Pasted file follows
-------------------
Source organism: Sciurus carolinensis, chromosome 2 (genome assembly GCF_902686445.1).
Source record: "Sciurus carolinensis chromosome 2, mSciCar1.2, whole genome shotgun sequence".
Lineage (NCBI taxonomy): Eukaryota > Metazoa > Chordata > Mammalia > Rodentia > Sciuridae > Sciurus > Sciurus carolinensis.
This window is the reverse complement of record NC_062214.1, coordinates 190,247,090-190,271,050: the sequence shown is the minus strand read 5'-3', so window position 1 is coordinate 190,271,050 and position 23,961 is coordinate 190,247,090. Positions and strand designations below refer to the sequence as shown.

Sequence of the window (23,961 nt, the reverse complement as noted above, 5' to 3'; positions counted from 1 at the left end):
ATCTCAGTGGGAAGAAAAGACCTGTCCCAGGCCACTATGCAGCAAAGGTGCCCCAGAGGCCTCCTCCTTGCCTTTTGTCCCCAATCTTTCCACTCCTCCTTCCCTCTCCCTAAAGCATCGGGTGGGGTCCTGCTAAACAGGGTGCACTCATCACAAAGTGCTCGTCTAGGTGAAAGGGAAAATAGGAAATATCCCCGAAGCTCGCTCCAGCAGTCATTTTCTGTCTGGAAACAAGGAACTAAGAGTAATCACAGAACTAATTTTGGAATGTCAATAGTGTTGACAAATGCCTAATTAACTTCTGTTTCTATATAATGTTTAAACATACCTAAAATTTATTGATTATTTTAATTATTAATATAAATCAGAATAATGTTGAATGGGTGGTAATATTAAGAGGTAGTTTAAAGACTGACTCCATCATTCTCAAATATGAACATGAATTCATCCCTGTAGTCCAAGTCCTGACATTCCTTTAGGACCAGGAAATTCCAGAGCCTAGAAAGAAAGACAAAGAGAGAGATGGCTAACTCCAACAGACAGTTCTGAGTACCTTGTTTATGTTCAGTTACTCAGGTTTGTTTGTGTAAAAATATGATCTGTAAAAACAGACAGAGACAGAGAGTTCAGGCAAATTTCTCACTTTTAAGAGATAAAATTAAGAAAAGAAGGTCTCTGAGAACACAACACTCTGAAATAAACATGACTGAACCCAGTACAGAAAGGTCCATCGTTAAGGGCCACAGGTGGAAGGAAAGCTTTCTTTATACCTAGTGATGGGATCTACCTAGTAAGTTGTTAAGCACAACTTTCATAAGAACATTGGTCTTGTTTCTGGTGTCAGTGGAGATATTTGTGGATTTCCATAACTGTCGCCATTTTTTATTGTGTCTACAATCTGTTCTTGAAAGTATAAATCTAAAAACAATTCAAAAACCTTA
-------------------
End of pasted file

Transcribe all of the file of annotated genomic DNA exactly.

Source organism: Sciurus carolinensis, chromosome 2 (genome assembly GCF_902686445.1).
Source record: "Sciurus carolinensis chromosome 2, mSciCar1.2, whole genome shotgun sequence".
Lineage (NCBI taxonomy): Eukaryota > Metazoa > Chordata > Mammalia > Rodentia > Sciuridae > Sciurus > Sciurus carolinensis.
This window is the reverse complement of record NC_062214.1, coordinates 190,247,090-190,271,050: the sequence shown is the minus strand read 5'-3', so window position 1 is coordinate 190,271,050 and position 23,961 is coordinate 190,247,090. Positions and strand designations below refer to the sequence as shown.

Sequence of the window (23,961 nt, the reverse complement as noted above, 5' to 3'; positions counted from 1 at the left end):
ATCTCAGTGGGAAGAAAAGACCTGTCCCAGGCCACTATGCAGCAAAGGTGCCCCAGAGGCCTCCTCCTTGCCTTTTGTCCCCAATCTTTCCACTCCTCCTTCCCTCTCCCTAAAGCATCGGGTGGGGTCCTGCTAAACAGGGTGCACTCATCACAAAGTGCTCGTCTAGGTGAAAGGGAAAATAGGAAATATCCCCGAAGCTCGCTCCAGCAGTCATTTTCTGTCTGGAAACAAGGAACTAAGAGTAATCACAGAACTAATTTTGGAATGTCAATAGTGTTGACAAATGCCTAATTAACTTCTGTTTCTATATAATGTTTAAACATACCTAAAATTTATTGATTATTTTAATTATTAATATAAATCAGAATAATGTTGAATGGGTGGTAATATTAAGAGGTAGTTTAAAGACTGACTCCATCATTCTCAAATATGAACATGAATTCATCCCTGTAGTCCAAGTCCTGACATTCCTTTAGGACCAGGAAATTCCAGAGCCTAGAAAGAAAGACAAAGAGAGAGATGGCTAACTCCAACAGACAGTTCTGAGTACCTTGTTTATGTTCAGTTACTCAGGTTTGTTTGTGTAAAAATATGATCTGTAAAAACAGACAGAGACAGAGAGTTCAGGCAAATTTCTCACTTTTAAGAGATAAAATTAAGAAAAGAAGGTCTCTGAGAACACAACACTCTGAAATAAACATGACTGAACCCAGTACAGAAAGGTCCATCGTTAAGGGCCACAGGTGGAAGGAAAGCTTTCTTTATACCTAGTGATGGGATCTACCTAGTAAGTTGTTAAGCACAACTTTCATAAGAACATTGGTCTTGTTTCTGGTGTCAGTGGAGATATTTGTGGATTTCCATAACTGTCGCCATTTTTTATTGTGTCTACAATCTGTTCTTGAAAGTATAAATCTAAAAACAATTCAAAAACCTTA